When he died, Nefertiti became pharaoh in her own right and performed the correct procedures, and she changed from her female form to her horo (male) form on the bottom-end in accordance with correct procedure. She was always the female speaker there. The incoming pharaoh (male form now) buried the last.
As Smenkhkare, she reigned only a short time. Sometime after her death, Tut, under supervision, had Tiye and Akhenaten (and Smenkhkare?) moved to KV55.
When Tut died, Ay buried him.
In Year 3, Ay had Tiye and Nefertiti removed to WV22, along with their coffins and furnishings. Akhenaten’s coffin had inscriptions removed and replaced in nonsensical forms. His name was removed from cartouches. A pectoral was bent around his head to make him look like a Queen. His desecrators consigned him to oblivion with some angry petty mockery spread on top. Who? An old and embittered Ay, that’s who. He who also wanted Tiye and Nefertiti (Sitamun) to be entombed with Amenophis III. Just like that old king had wanted.
Ay arranged to be buried near to Amenophis and Tiye and his foster child (so to speak). That’s why he commandeered that tomb in the Western Valley.
Tomb robbers had the next say... but KV55 had long ago been buried and hidden by Stephen Cross’s flood. That’s why Akhenaten got to keep his coffin.

NB If you chance to read this post, Tammuz. I think you might be right about Yuyas heavy involvement in the early days of the Atenism. His beloved granddaughter, Sitamun, was also heavily involved from the start. She changed her name to Nefertiti Neferneferuaten around Year 3 of her husband-brother.

And, no, I have not proved anything. But I reckon I’m onto something with all this. 😎
 
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I'm now totally in the camp that identifies Nefertiti as Smenkhkare - it all fits, especially given the lists of evidence in the last few posts, and there's a lot more out there, thanks to Horemheb dismantling the temples and using them as filler for the pylon he built. Nefertiti being a ruler also tallies well with the histories written by Josephus and Menetho - who said that there was a female ruler Akenkheres - so close to Ankhkheperure. Unfortunately the ancient writers were pretty confused about the Amarna period and things don't tally up that well - none of them seem to include Ay for example - and I do think that there was some confusion between Akhenaten and Ankhkhepurure.

This page is worth a look - Comparing King lists of Manetho
 
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Ayrton

Ad Honorem
Jan 2017
4,145
Bendigo
I'm now totally in the camp that identifies Nefertiti as Smenkhkare - it all fits, especially given the lists of evidence in the last few posts, and there's a lot more out there, thanks to Horemheb dismantling the temples and using them as filler for the pylon he built. Nefertiti being a ruler also tallies well with the histories written by Josephus and Menetho - who said that there was a female ruler Akenkheres - so close to Ankhkheperure. Unfortunately the ancient writers were pretty confused about the Amarna period and things don't tally up that well - none of them seem to include Ay for example - and I do think that there was some confusion between Akhenaten and Ankhkhepurure.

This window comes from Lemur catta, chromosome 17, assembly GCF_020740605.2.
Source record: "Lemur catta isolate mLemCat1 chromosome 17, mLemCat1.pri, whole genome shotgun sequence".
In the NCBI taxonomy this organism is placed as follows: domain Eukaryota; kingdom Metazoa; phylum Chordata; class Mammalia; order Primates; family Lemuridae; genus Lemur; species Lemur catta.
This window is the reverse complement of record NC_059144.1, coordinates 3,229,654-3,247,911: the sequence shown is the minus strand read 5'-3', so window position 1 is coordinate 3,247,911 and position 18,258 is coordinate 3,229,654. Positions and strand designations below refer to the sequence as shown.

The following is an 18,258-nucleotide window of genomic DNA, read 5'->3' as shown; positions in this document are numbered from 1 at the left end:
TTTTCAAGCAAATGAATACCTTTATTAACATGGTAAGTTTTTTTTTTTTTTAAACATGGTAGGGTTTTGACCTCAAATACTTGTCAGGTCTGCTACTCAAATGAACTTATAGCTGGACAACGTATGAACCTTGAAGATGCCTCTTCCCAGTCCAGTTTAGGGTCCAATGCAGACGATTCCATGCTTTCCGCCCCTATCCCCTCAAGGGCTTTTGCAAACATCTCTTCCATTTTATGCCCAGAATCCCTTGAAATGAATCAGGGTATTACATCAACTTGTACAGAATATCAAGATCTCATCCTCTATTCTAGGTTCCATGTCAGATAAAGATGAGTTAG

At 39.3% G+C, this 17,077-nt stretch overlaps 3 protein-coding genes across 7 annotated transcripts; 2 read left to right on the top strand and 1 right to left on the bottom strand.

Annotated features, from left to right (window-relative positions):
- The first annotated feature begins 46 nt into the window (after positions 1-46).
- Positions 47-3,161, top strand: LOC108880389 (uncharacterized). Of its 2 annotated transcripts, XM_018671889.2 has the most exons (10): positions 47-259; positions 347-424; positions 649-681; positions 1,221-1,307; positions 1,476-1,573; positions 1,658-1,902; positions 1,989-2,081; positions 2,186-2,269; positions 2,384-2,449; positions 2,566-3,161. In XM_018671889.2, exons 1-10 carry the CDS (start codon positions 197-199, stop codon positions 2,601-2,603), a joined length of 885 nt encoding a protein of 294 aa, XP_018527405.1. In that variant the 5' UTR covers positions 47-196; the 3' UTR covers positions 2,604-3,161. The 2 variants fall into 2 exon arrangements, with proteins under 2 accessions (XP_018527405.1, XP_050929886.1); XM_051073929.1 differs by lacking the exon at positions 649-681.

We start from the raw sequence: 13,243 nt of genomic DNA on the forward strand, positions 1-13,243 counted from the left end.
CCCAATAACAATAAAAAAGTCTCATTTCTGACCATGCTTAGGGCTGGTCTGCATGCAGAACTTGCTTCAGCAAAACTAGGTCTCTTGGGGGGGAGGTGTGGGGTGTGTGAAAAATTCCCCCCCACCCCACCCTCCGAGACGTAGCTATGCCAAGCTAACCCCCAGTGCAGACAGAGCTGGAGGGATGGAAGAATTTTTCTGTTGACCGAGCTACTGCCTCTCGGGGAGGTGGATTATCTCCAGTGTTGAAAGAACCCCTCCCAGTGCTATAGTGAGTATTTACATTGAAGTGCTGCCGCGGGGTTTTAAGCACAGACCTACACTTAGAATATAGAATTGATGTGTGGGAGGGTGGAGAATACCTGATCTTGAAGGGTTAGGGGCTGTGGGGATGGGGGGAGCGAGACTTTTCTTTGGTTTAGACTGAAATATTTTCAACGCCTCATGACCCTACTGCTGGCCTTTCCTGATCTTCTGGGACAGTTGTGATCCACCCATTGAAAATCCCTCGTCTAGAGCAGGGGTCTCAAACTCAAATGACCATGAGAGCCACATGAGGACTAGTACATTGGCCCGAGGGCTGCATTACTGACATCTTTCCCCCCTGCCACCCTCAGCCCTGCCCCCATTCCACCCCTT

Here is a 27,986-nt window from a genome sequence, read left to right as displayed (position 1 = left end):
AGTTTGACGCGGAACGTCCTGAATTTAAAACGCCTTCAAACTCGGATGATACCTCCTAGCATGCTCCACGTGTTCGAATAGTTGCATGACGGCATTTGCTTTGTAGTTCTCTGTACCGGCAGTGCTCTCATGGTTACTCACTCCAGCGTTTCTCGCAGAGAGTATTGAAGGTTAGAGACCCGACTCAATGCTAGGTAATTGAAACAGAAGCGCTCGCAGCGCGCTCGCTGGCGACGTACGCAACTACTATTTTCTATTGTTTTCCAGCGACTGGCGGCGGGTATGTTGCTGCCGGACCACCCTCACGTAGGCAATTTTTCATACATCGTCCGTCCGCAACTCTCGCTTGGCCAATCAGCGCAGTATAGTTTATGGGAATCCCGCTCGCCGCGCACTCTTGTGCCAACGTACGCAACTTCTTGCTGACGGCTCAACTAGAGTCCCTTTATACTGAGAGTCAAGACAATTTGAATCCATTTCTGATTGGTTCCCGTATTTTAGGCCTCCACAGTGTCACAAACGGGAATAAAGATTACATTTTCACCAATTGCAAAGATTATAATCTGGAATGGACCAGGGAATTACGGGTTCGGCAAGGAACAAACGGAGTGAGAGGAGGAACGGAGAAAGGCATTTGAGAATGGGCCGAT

This page is worth a look - Comparing King lists of Manetho
Just one of my my posts (#7005) on this topic. Manetho clearly knew stuff, but his sources are clearly confused. (Haven’t had time to really think about if what I say here is what I still think. But it is a subject of definite interest still). [NB I think I wrestled much more specifically with the Acencheres issue somewhere, but could not find it just now. I have forgotten a lot of what I speculated about on the issue. Anyway, I don’t think we can dismiss Manetho out of hand. He definitely had sources, however unreliable. He knew about Hatshetsup and a female pharaoh around the time of Amarna. That is clear and for mine inescapable].

Oh! Apologies. Thank you.

So do we see Smenkh-cheres here? I’m trying to wrangle this together.... Ankh = acen, maybe? Ankhkheperure Smenkhkare djeserkheperu... Might there be something in the order of hieroglyphs? Ankh-kare Smen-kheperu? Just occurred to me to throw in Ankh-sen-pa--Aten.... not sure why.... though could we have a mix up and confusion in names here? Ankhkheperure Smenkhkare djeserkheperu, Ankhkheperure Neferneferuaten, Ankhesenpaaten.... Horos and Queens, but which one was which, with the records of the time so scanty and suppressed and all? Was Ankhkheperure Smenkhkare djeserkheperu a msn or a woman? Ankhkheperure Neferneferuaten was both a man and a woman (just like Hatshetsup)! Was Ankhsenpaaten -Ankhsenamun a queen or coregent with her (younger?) husband, Tut? And then throw ‘Akhen-aten’ into the mix... I can easily imagine Manetho trying to rationalise confusing evidence from conflicting sources, or scanty bits from different sources.